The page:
Becoming a true learning organization requires some creative thinking, which can be challenging for established systems...
TJ was chosen to join a selective academic program in a state high school because he was bright. Very bright. But he got a shock one day when he failed an assignment he had worked hard on. The assignment for his personal development class had asked him to plan the perfect party.
The teacher had expected the students to describe such things as how they would deal with drug and alcohol issues, or how they would handle gate crashers. But TJ took the question at face value and described what he thought would be the perfect party.
Thinking beyond the standard expectations (outside of the box) TJ envisaged a fabulous shindig on a space station, in which he and his closest mates would enjoy the novelty of dancing in zero gravity, being careful to state that issues like drugs and alcohol and gate crashers would simply not be a problem at his ideal party.
You see, TJ wasn't just intellectually astute; at the age of 16 he was socially and emotionally smart enough to understand the consequences of behaviours. And to choose not to engage in activities that would lead to negative consequences. In his free time he deliberately chose to not participate self-destructive behaviours and hang out at the wild parties that many of the other young people his age were engaging in. His aunt had been struck down and killed by a drink driver as a teenager, so he was only too aware of where potentially damaging risk taking behaviours could lead.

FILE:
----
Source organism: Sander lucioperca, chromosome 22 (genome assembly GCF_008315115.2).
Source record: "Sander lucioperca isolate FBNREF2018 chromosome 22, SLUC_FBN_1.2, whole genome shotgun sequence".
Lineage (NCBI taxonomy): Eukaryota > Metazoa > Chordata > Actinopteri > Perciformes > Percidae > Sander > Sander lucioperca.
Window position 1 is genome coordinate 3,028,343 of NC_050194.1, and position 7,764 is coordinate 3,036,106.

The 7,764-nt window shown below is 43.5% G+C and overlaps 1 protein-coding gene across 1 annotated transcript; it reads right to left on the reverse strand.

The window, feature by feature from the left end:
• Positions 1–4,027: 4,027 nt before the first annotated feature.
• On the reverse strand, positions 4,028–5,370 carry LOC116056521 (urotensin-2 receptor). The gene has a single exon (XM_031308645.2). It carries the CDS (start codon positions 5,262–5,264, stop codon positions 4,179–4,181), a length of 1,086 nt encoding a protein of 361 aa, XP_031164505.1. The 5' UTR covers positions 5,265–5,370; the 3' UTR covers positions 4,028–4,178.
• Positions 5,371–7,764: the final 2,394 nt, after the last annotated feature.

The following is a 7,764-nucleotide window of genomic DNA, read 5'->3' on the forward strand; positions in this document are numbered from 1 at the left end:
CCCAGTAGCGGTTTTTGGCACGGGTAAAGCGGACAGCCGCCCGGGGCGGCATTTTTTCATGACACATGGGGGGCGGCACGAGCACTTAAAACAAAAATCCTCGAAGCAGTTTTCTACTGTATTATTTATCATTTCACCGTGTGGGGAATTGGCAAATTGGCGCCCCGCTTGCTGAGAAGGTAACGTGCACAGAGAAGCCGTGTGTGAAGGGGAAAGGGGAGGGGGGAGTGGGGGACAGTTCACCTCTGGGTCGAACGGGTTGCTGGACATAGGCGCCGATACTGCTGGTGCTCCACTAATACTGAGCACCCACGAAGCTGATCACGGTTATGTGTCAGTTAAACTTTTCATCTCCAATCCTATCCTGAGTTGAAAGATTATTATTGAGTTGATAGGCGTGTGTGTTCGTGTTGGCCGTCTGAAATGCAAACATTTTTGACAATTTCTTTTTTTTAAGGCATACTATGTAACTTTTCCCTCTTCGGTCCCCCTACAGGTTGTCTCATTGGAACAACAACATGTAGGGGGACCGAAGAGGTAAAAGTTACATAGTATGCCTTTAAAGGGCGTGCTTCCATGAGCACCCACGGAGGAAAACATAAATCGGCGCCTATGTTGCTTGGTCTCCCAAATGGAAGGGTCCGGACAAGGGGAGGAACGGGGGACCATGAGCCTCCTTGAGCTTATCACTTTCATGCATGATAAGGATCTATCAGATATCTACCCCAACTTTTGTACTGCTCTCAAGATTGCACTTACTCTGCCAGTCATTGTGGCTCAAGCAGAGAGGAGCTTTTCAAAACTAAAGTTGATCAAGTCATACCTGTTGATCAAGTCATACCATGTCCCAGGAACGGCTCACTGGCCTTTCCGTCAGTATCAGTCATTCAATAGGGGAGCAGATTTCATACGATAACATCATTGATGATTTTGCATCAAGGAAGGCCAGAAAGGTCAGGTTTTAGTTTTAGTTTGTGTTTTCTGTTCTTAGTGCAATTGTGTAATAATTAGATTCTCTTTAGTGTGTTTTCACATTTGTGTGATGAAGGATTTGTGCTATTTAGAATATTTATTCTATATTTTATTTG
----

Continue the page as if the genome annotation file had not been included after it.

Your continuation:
A good night out for TJ and his like-minded socially intelligent friends was to hang out together and watch movies or play music or participate in a sporting or leisure activity that was fun but not hazardous to himself or others. Or finish a PD assignment...
TJ had gone to a lot of trouble to answer all the questions in the assignment in meticulous detail, and he exhibited an inventive and creative approach. Something they are supposed to be fostering in schools, surely?! But the teacher told him the reason he failed the assignment was because she believed he hadn't taken the assignment seriously. TJ was so upset about the whole approach the school was taking that he wrote a confronting but considerate letter (another Friday night's activity!) which ended with the following conclusion:
"My parents were happy with my creative response and are thrilled that I don't conform to society's low expectations of teenagers. Perhaps it would be great if the syllabus encouraged teenagers to do great things rather than just avoid bad situations."
Sadly, the teacher then told him he was just crawling to get more marks!Active organizational learning and development
Becoming a true learning organization is not a passive process. As company structures become more established, the drive to learn and grow will die unless there is an active initiative to ensure it continues. And if there is only a single loop learning approach, problems will continue to re-emerge in the future if they are not dealt with properly in the short term.
Unfortunately – perhaps shockingly – many participants in our survey on the creativity killers in organizations have indicated that HR kills creativity.
Instead of supporting and promoting creative development, which you may expect to happen in the HR / Training arena, there can end up being a focus on jumping through the hoops to keep up rather than thinking and planning ahead for future growth opportunities.
Active learning and development will mean:
- Investigation: Recognising and dealing with the creativity killers